One Summer in Tuscany | Domenica de Rosa #bookreview #OneSummerinTuscany

Published by Quercus

Available in ebook & Paperback | 1 July 2017

368 pages

 

Love, rivalry, and writing in a Tuscan paradise . . . Welcome to the Castello de Luna

High on a hill in the Tuscan countryside stands a castle of golden stone, home to Patricia O’Hara’s writers’ retreat – a serene hideaway where you can polish your prose by the pool, gain inspiration from your peers and eat the best melanzane in Italy, courtesy of chef Aldo. But, while the splendour of their surroundings never fails to wow the guests, huge maintenance bills and bad news from the bank threaten to close Patricia down. It’s make or break time for the Castello de Luna.

This August each of her seven aspiring authors arrives with emotional baggage alongside their manuscripts. But something is different. It may be just the prosecco, but soon lifelong spinster Mary is riding on the back of Aldo’s Vespa, and smouldering odd-job man Fabio has set more than one heart racing.

As temperatures rise, the writers gossip, flirt and gently polish their prose by the pool. But with some unexpected visitors to contend with, one thing’s for sure: neither the Castello, nor Patricia, has ever seen a summer like this.

 

When I was offered the opportunity to review One Summer in Tuscany and invited to take part in the blog tour I didn’t have to think twice. I adore Italy and almost any book set there will be on my TBR before long. However, I must make one thing clear in case anyone else makes the same mistake as me. It was only after I had read the book and was looking on Amazon for the book blurb to add to my review that I realised the book had previously been published in 2008 as ‘Summer School’. I have a few books by Domenica de Rosa on my bookshelves and sure enough, when I checked my Goodreads list, I have Summer School hiding somewhere in my book collection. Oh well, that’s one more book that I can now delete from the ‘to be read’ list!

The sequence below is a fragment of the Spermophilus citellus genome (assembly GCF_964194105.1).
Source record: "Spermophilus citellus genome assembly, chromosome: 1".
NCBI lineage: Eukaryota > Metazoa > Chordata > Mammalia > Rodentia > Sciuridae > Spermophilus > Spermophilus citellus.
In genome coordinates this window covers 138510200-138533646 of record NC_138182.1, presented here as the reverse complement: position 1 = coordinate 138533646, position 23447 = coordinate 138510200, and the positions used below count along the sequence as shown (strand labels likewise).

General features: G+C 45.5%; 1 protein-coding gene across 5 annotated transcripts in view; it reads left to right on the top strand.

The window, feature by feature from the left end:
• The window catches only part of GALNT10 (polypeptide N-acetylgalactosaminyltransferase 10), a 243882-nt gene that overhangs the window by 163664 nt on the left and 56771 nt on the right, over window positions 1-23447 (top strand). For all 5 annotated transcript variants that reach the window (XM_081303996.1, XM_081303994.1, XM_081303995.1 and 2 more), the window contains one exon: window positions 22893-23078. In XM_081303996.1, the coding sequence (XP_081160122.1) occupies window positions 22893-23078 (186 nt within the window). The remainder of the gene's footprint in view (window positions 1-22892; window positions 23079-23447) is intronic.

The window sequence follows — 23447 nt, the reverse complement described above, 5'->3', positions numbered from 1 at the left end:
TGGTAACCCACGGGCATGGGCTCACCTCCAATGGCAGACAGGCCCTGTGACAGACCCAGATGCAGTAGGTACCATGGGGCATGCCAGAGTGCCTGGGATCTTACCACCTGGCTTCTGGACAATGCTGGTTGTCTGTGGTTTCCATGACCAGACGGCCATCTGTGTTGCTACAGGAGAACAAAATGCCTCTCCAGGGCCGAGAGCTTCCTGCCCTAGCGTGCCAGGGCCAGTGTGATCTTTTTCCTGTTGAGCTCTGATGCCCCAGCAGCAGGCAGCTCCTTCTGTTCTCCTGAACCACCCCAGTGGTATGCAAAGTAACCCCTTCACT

Anyway back to the story. Set in the idyllic Tuscan hills, Patricia Wilson’s 18th century home earns its keep (or tries to) by playing host to guests on a residential creative writing course. The two week course includes tuition from author Jeremy Bullen and features sightseeing trips into Rome and Florence as well as the chance to explore the local landscape. For the guests it is a chance to hone their writing skills and to have their writing critiqued by a well-known author however for Patricia, facing the worry of bankruptcy, it is make or break time for her business. Add into the equation, a rebellious and moody teenage son and her Tuscan idyll doesn’t sound quite so perfect.

If the idea of a writing retreat sounds inviting, the diverse mix of guests and the conflict of personalities could scupper the chance of a relaxing time. Not everybody gets along, alliances are formed, and there are hopes of romantic attachments. With guests ranging from a young female ‘yummy mummy’ who is confident that she has written the next best seller, to an elderly spinster who has spent the best part of 30 years writing her crime novel and who has no expectations of it ever being published, the tutor Jeremy begins to despair of seeing a half decent novel or idea from many of his pupils. He was once (and it was only the once!) a best-selling author however in the 20 years since then he has written nothing else and lives off his previous claim to fame.